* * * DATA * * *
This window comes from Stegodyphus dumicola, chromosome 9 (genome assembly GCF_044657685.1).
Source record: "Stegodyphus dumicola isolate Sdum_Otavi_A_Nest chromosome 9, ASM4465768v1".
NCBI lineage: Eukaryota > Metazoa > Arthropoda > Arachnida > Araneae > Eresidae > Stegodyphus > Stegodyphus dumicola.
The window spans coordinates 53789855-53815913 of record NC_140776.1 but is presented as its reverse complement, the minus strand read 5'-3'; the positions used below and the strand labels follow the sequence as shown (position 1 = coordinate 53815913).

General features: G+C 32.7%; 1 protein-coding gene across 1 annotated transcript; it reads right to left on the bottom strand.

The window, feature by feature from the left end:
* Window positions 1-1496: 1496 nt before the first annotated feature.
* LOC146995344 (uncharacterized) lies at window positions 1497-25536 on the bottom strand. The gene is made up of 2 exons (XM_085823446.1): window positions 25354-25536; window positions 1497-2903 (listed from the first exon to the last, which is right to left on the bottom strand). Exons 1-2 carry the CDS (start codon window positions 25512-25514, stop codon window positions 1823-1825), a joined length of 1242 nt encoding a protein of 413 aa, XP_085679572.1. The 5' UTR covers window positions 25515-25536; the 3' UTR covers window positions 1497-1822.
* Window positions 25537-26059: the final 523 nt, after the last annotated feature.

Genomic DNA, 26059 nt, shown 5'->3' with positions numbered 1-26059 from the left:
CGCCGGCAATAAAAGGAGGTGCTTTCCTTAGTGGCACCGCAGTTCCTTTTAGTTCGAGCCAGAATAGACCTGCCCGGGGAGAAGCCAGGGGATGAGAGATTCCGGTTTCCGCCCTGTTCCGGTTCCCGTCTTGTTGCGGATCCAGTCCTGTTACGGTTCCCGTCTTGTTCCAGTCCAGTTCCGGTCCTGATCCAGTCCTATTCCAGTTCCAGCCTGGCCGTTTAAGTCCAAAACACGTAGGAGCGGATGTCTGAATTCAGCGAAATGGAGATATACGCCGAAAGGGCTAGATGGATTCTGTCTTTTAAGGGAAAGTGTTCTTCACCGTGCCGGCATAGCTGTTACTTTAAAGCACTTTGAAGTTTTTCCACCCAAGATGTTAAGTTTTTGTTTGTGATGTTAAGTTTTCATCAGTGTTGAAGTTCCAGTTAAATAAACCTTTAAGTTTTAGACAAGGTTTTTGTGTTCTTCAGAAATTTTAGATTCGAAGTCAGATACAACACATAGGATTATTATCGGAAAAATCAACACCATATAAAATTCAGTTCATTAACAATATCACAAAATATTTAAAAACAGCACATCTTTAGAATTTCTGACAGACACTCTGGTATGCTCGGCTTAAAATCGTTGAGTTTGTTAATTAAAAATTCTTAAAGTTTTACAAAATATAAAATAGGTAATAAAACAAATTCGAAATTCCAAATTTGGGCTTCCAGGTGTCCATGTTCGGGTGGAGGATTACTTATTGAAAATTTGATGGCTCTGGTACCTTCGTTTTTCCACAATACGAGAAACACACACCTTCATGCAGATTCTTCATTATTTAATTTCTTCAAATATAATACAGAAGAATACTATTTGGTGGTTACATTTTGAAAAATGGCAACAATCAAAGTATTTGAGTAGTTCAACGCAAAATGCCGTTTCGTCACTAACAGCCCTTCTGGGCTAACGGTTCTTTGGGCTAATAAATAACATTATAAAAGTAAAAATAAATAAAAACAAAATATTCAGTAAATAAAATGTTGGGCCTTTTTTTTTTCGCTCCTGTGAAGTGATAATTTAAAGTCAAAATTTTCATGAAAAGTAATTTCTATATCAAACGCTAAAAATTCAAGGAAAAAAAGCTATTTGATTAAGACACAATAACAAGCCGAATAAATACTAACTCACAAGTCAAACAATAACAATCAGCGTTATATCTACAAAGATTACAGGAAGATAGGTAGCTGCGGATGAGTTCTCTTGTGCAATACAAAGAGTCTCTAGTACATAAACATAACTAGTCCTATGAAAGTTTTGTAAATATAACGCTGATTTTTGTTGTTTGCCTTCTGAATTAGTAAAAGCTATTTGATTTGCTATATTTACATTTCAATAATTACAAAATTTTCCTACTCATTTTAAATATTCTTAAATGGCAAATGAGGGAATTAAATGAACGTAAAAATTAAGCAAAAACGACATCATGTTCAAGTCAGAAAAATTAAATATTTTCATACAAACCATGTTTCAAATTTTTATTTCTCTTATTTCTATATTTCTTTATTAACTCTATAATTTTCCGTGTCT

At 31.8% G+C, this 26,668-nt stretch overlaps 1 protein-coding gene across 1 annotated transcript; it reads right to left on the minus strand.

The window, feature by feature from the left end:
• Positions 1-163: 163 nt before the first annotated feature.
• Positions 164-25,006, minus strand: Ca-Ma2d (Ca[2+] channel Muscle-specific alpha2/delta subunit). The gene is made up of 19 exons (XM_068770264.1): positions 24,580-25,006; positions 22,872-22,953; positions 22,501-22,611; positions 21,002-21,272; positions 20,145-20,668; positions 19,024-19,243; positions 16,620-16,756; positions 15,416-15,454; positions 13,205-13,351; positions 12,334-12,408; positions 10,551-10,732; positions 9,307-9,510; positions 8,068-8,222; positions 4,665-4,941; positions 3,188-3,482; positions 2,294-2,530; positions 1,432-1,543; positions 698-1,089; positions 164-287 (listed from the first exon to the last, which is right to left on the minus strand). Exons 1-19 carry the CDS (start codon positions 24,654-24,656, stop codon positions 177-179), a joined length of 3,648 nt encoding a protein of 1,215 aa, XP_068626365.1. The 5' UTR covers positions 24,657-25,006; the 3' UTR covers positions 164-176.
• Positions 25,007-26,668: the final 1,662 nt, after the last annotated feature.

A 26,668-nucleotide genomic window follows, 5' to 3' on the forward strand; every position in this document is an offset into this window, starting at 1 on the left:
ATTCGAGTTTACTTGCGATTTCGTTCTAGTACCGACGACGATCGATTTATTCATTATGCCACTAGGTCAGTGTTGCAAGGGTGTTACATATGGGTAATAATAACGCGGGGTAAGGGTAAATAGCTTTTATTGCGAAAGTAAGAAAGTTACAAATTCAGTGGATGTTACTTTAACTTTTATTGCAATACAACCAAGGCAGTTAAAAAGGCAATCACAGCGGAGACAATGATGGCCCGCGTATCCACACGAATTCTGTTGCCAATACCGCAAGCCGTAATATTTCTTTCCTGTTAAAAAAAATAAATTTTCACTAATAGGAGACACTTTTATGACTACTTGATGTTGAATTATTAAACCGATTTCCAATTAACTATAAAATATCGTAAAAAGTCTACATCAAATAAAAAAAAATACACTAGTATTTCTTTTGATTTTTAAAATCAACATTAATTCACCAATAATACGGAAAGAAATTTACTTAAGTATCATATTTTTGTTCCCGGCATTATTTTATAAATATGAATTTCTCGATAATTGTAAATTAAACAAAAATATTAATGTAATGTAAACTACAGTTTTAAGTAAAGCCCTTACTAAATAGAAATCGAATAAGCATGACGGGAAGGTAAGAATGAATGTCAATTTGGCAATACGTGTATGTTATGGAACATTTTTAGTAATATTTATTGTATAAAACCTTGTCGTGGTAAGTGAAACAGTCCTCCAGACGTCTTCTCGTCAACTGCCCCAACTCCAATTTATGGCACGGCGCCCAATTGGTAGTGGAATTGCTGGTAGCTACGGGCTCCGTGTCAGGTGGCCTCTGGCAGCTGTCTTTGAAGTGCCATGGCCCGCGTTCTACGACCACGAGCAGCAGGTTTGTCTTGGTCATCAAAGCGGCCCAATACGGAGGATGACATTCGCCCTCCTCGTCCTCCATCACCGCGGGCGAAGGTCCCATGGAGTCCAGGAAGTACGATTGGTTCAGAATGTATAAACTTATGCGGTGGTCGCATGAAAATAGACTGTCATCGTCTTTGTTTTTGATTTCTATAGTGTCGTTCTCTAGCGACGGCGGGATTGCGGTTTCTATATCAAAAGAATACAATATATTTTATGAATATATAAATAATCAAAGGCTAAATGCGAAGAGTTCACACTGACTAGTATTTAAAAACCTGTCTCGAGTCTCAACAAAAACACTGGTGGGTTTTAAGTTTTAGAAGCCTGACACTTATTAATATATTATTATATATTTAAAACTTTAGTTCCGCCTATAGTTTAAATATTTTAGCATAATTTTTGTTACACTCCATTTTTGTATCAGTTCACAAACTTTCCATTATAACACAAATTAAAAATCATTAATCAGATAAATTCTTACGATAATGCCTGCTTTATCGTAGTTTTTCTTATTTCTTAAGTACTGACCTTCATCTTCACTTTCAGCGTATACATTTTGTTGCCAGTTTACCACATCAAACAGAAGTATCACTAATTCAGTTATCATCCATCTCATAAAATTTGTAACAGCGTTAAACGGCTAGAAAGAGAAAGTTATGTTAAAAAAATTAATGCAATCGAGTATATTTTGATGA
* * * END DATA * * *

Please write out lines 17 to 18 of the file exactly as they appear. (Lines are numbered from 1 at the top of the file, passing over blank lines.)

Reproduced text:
A 26,668-nucleotide genomic window follows, 5' to 3' on the forward strand; every position in this document is an offset into this window, starting at 1 on the left:
ATTCGAGTTTACTTGCGATTTCGTTCTAGTACCGACGACGATCGATTTATTCATTATGCCACTAGGTCAGTGTTGCAAGGGTGTTACATATGGGTAATAATAACGCGGGGTAAGGGTAAATAGCTTTTATTGCGAAAGTAAGAAAGTTACAAATTCAGTGGATGTTACTTTAACTTTTATTGCAATACAACCAAGGCAGTTAAAAAGGCAATCACAGCGGAGACAATGATGGCCCGCGTATCCACACGAATTCTGTTGCCAATACCGCAAGCCGTAATATTTCTTTCCTGTTAAAAAAAATAAATTTTCACTAATAGGAGACACTTTTATGACTACTTGATGTTGAATTATTAAACCGATTTCCAATTAACTATAAAATATCGTAAAAAGTCTACATCAAATAAAAAAAAATACACTAGTATTTCTTTTGATTTTTAAAATCAACATTAATTCACCAATAATACGGAAAGAAATTTACTTAAGTATCATATTTTTGTTCCCGGCATTATTTTATAAATATGAATTTCTCGATAATTGTAAATTAAACAAAAATATTAATGTAATGTAAACTACAGTTTTAAGTAAAGCCCTTACTAAATAGAAATCGAATAAGCATGACGGGAAGGTAAGAATGAATGTCAATTTGGCAATACGTGTATGTTATGGAACATTTTTAGTAATATTTATTGTATAAAACCTTGTCGTGGTAAGTGAAACAGTCCTCCAGACGTCTTCTCGTCAACTGCCCCAACTCCAATTTATGGCACGGCGCCCAATTGGTAGTGGAATTGCTGGTAGCTACGGGCTCCGTGTCAGGTGGCCTCTGGCAGCTGTCTTTGAAGTGCCATGGCCCGCGTTCTACGACCACGAGCAGCAGGTTTGTCTTGGTCATCAAAGCGGCCCAATACGGAGGATGACATTCGCCCTCCTCGTCCTCCATCACCGCGGGCGAAGGTCCCATGGAGTCCAGGAAGTACGATTGGTTCAGAATGTATAAACTTATGCGGTGGTCGCATGAAAATAGACTGTCATCGTCTTTGTTTTTGATTTCTATAGTGTCGTTCTCTAGCGACGGCGGGATTGCGGTTTCTATATCAAAAGAATACAATATATTTTATGAATATATAAATAATCAAAGGCTAAATGCGAAGAGTTCACACTGACTAGTATTTAAAAACCTGTCTCGAGTCTCAACAAAAACACTGGTGGGTTTTAAGTTTTAGAAGCCTGACACTTATTAATATATTATTATATATTTAAAACTTTAGTTCCGCCTATAGTTTAAATATTTTAGCATAATTTTTGTTACACTCCATTTTTGTATCAGTTCACAAACTTTCCATTATAACACAAATTAAAAATCATTAATCAGATAAATTCTTACGATAATGCCTGCTTTATCGTAGTTTTTCTTATTTCTTAAGTACTGACCTTCATCTTCACTTTCAGCGTATACATTTTGTTGCCAGTTTACCACATCAAACAGAAGTATCACTAATTCAGTTATCATCCATCTCATAAAATTTGTAACAGCGTTAAACGGCTAGAAAGAGAAAGTTATGTTAAAAAAATTAATGCAATCGAGTATATTTTGATGA